Good wine should spark your taste buds and good conversation.
By Julie Hoogland
When you sit down to Thanksgiving dinner, why not pour the best wine the Midwest has to offer? And maybe even brag to your guests about the reasons you chose your home state wine.
The Midwest has emerged in the national scene as a robust wine region, with scores of wineries in each state, said Jon Bogema, lead buyer for wine and spirits for all Meijer stores.
Here’s a handy guide for great Thanksgiving Day wines from your home Midwest state, as picked by the wine experts at Meijer.
When your guests arrive, be festive and uncork some Fizz from MAWBY Winery’s M. Lawrence brand out of Suttons Bay (around $13). It’s a sparkling wine to serve during pre-dinner social time. “Michigan is doing some really amazing sparkling wine, and Fizz is a fun one, not totally dry, and a great casual starter,” said David Stanley, wine steward at Meijer’s Cascade store. If you are willing to splurge, serve MAWBY’s high-end Blanc de Blancs ($23 range), a fine dry sparkling wine made with all Chardonnay grapes from the Leelanau peninsula.
For white wine with turkey dinner, opt for one of these three great choices from Traverse City-area wineries. One of Michigan’s most famous and best dry whites is Bowers Harbor Vineyards Pinot Grigio ($14 range), Stanley said. You can talk up its apple-and-pear round finish flavor profile. For Rieslings, try either Black Star Farms Arcturos (around $11), a beautiful semi-dry Riesling, or from Chateau Grand Traverse, go with their true Dry Riesling ($13 range). Finally, treat your guests who are partial to sweet wine to this quality choice: Classic Demi-Sec (about $8) from Tabor Hill in Southwest Michigan.
For a red wine with turkey dinner, Michigan’s best options are usually blends, which give the winery the ability to adjust their grapes to seasonal growing conditions. Good Harbor Vineyards’ Harbor Red, (about $10) is a dry red with a light elegant style and a nice fruity aroma, perfect with turkey, Stanley said.
Another way to show off Michigan: Serve craft hard ciders, which have blossomed with quality offerings. With salads and starters, offer Starcut Ciders Immortal Jelly (about $10), which has a delicious mix of strawberry, blueberry and raspberry. Starcut is a cider spinoff of Shorts Brewery in Northern Michigan. With desserts, offer Sweater Weather from Farmhaus Cider in Hudsonville ($11 range), which is spiced with a hint of chi. These ciders “drink more like sparkling wines than apple juice,” Stanley said. So be bold and fancy, and serve your Michigan cider in a white wine glass.
Try Dry Reisling from Wollersheim Winery ($10). “This has a light dry semi-sweet finish” and pairs nicely with a turkey dinner, said wine expert Jim Galinsky of the Meijer store in Waukesha. Wollersheim, located in Prairie du Sac, is known for hand-crafted wines, carries on old-fashioned German wine-making traditions, and even ages some of its varietals in natural caves in western Wisconsin.
If you are serving ham instead of turkey, serve a nice Wisconsin cranberry wine, Galinsky suggests. “The tartness and citrus will blend well with pineapple-glazed ham,” he said. His top pick is Wisconsin Cranberry Wine (about $9) from Sturgeon Bay Vineyards in Highland. It’s a sweet fruit table wine, made from fresh Wisconsin cranberries.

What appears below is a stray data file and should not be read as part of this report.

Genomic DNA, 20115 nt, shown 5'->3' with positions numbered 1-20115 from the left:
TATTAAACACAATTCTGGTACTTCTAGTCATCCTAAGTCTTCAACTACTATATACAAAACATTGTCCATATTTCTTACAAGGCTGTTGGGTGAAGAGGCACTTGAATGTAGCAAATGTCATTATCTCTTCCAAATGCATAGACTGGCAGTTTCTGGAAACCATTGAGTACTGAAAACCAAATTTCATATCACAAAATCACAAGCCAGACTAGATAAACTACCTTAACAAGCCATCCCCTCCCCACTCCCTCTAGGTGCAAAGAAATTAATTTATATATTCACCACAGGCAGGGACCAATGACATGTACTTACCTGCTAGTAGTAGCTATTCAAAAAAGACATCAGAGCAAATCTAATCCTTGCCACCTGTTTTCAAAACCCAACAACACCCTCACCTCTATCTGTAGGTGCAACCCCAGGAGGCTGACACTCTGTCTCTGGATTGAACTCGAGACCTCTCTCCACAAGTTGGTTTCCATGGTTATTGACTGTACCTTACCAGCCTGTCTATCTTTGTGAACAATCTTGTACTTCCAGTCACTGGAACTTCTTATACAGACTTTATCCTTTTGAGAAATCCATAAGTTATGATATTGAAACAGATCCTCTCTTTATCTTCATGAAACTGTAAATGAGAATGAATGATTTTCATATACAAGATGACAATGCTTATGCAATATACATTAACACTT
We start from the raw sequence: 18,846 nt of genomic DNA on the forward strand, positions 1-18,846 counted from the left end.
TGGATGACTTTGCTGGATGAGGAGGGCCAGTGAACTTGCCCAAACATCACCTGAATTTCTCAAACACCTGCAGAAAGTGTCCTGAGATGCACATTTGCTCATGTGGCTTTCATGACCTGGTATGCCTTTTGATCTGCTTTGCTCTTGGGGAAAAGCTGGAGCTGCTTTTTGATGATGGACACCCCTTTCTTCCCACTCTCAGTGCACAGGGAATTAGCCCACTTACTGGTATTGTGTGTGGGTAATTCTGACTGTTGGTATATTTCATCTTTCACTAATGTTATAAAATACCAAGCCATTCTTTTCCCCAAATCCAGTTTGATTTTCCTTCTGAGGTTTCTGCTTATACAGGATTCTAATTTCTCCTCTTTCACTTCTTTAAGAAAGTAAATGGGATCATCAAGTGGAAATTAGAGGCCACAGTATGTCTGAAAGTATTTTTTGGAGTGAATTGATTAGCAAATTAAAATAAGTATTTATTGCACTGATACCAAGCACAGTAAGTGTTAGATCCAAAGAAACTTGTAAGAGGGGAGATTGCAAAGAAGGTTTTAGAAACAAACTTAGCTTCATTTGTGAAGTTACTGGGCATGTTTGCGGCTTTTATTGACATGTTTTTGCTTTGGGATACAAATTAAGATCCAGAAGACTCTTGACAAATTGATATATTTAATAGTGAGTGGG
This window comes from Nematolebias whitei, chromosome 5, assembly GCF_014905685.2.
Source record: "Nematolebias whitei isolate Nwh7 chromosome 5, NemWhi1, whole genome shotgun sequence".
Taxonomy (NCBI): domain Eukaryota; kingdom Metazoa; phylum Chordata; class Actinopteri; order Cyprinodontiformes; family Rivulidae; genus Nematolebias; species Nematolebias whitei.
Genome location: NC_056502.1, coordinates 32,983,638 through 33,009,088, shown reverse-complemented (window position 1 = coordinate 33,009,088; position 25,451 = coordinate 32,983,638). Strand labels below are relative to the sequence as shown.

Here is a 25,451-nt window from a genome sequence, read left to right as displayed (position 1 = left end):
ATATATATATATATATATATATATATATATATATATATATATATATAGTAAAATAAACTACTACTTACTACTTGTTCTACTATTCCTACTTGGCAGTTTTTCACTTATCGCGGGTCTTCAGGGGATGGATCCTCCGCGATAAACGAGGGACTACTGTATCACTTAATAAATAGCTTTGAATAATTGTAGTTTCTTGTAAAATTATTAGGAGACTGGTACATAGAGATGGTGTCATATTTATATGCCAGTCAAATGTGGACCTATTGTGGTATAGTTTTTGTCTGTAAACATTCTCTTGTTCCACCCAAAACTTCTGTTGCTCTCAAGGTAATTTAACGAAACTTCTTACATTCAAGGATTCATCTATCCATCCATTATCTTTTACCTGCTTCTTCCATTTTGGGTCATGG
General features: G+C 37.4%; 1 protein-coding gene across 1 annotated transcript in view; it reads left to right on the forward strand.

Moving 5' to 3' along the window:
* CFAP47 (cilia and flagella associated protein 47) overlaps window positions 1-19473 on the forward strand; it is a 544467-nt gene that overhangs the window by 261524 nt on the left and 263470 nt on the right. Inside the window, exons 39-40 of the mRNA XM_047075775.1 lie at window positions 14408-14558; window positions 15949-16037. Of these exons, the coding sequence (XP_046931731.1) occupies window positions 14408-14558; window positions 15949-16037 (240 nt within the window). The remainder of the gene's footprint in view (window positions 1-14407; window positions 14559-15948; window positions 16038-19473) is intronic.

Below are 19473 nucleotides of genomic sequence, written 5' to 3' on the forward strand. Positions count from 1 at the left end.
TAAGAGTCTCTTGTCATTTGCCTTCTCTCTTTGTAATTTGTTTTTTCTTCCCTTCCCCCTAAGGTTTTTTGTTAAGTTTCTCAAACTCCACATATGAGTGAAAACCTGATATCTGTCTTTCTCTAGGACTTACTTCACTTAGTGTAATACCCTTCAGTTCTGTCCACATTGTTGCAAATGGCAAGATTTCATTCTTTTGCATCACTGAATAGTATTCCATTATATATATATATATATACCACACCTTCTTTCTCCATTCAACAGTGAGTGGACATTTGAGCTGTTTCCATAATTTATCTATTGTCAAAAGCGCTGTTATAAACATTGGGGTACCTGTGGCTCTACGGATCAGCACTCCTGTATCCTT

Illinois was one of the largest wine producers in the U.S before prohibition, and the industry has come roaring back in recent years. Illinois wine makers work with French-American hybrid grapes. One great pick for Thanksgiving is Velvet Red from Lynfred Winery in Roselle.
The Oliver Winery Riesling ($10), with notes of citrus and peach aromas, followed by flavors of apple and pear, will pair well with anything on the holiday table. The wine is made at a Bloomington winery with fruit sourced from the West Coast, said wine steward Jane Gerlach in the Meijer Carmel store. Oliver Winery takes advantage of long-standing grower relationships to bring together the flavors of Yakima Valley in Washington, Columbia River Gorge in Oregon, and the Monterey area of California.
For a red, go with the Oliver Winery Shiraz, ($10), a delightful dry wine made from fruit in Lodi and Paso Robles, California. You can talk up the bright brambleberry aromas followed by flavors of blueberry and spice. It pairs with a wide variety of dishes, Gerlach said.
Also great with turkey is the Oliver Winery Gewurztraminer ($10), with notes of lychee fruit and spice followed by a ripe and fresh finish, made in Indiana with West Coast fruit.
The Catawba grape is special in Ohio because of the way it thrives along the shores of Lake Erie. To best show it off, the Mon Ami Winery in Port Clinton has two good choices, Catawba White and Pink Catawba ($9.50 each), said wine steward Jason Rosensteel of the Meijer in Westerville. “White Catawba works with turkey and all the heavy flavors of Thanksgiving dinner. It’s something a little lighter and sweeter. It’s jammy.”
For a red wine, go with Rodeo Red ($10) from the Winery at Versailles in western Ohio. “It’s a sweet wine for after dinner,” Rosensteel said. “Ohio wines are approachable for the novice wine drinker: A little sweeter and fruitier. If you’re looking to be introduced to white and red wine, Ohio is a good starting place.”
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